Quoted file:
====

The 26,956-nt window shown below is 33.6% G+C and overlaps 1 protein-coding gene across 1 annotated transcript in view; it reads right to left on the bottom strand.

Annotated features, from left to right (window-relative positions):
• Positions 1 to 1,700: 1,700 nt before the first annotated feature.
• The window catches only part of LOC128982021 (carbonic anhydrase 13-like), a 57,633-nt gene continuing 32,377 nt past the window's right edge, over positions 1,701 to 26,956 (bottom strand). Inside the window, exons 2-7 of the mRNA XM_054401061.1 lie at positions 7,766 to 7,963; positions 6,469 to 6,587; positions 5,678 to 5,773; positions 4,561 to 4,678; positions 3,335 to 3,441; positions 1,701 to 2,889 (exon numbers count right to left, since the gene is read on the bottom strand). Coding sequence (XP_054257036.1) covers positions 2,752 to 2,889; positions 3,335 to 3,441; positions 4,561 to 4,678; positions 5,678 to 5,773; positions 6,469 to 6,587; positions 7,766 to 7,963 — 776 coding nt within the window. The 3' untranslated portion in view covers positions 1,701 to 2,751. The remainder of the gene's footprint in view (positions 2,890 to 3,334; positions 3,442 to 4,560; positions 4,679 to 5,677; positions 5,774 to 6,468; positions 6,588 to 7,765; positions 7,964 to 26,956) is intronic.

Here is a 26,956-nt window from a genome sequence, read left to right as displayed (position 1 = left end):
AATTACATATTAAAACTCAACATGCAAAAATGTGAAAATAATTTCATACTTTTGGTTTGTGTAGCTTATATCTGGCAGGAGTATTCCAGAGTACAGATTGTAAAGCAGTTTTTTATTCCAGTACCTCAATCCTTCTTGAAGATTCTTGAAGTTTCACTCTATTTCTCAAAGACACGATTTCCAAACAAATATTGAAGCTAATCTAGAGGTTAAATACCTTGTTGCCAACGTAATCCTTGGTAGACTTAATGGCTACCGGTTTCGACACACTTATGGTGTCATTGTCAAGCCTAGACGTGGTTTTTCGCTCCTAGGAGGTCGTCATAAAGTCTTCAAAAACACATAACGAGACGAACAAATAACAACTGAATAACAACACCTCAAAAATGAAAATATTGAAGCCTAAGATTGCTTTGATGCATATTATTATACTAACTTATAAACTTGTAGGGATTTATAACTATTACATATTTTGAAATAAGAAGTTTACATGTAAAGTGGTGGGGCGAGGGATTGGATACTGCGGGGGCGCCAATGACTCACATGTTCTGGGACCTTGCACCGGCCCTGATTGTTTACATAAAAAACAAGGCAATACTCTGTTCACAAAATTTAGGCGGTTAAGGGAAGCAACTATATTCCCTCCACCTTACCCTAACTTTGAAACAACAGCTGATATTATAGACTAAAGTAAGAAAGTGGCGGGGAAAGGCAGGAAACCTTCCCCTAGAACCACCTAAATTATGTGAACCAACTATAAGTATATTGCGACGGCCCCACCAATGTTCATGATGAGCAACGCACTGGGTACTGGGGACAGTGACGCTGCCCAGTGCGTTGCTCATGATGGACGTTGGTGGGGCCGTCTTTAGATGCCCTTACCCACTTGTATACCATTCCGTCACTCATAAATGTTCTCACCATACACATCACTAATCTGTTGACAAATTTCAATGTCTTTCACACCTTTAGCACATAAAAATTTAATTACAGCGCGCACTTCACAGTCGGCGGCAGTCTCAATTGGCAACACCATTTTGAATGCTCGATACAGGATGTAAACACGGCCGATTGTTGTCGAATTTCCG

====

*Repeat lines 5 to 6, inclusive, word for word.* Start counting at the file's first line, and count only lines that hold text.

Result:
Here is a 26,956-nt window from a genome sequence, read left to right as displayed (position 1 = left end):
AATTACATATTAAAACTCAACATGCAAAAATGTGAAAATAATTTCATACTTTTGGTTTGTGTAGCTTATATCTGGCAGGAGTATTCCAGAGTACAGATTGTAAAGCAGTTTTTTATTCCAGTACCTCAATCCTTCTTGAAGATTCTTGAAGTTTCACTCTATTTCTCAAAGACACGATTTCCAAACAAATATTGAAGCTAATCTAGAGGTTAAATACCTTGTTGCCAACGTAATCCTTGGTAGACTTAATGGCTACCGGTTTCGACACACTTATGGTGTCATTGTCAAGCCTAGACGTGGTTTTTCGCTCCTAGGAGGTCGTCATAAAGTCTTCAAAAACACATAACGAGACGAACAAATAACAACTGAATAACAACACCTCAAAAATGAAAATATTGAAGCCTAAGATTGCTTTGATGCATATTATTATACTAACTTATAAACTTGTAGGGATTTATAACTATTACATATTTTGAAATAAGAAGTTTACATGTAAAGTGGTGGGGCGAGGGATTGGATACTGCGGGGGCGCCAATGACTCACATGTTCTGGGACCTTGCACCGGCCCTGATTGTTTACATAAAAAACAAGGCAATACTCTGTTCACAAAATTTAGGCGGTTAAGGGAAGCAACTATATTCCCTCCACCTTACCCTAACTTTGAAACAACAGCTGATATTATAGACTAAAGTAAGAAAGTGGCGGGGAAAGGCAGGAAACCTTCCCCTAGAACCACCTAAATTATGTGAACCAACTATAAGTATATTGCGACGGCCCCACCAATGTTCATGATGAGCAACGCACTGGGTACTGGGGACAGTGACGCTGCCCAGTGCGTTGCTCATGATGGACGTTGGTGGGGCCGTCTTTAGATGCCCTTACCCACTTGTATACCATTCCGTCACTCATAAATGTTCTCACCATACACATCACTAATCTGTTGACAAATTTCAATGTCTTTCACACCTTTAGCACATAAAAATTTAATTACAGCGCGCACTTCACAGTCGGCGGCAGTCTCAATTGGCAACACCATTTTGAATGCTCGATACAGGATGTAAACACGGCCGATTGTTGTCGAATTTCCG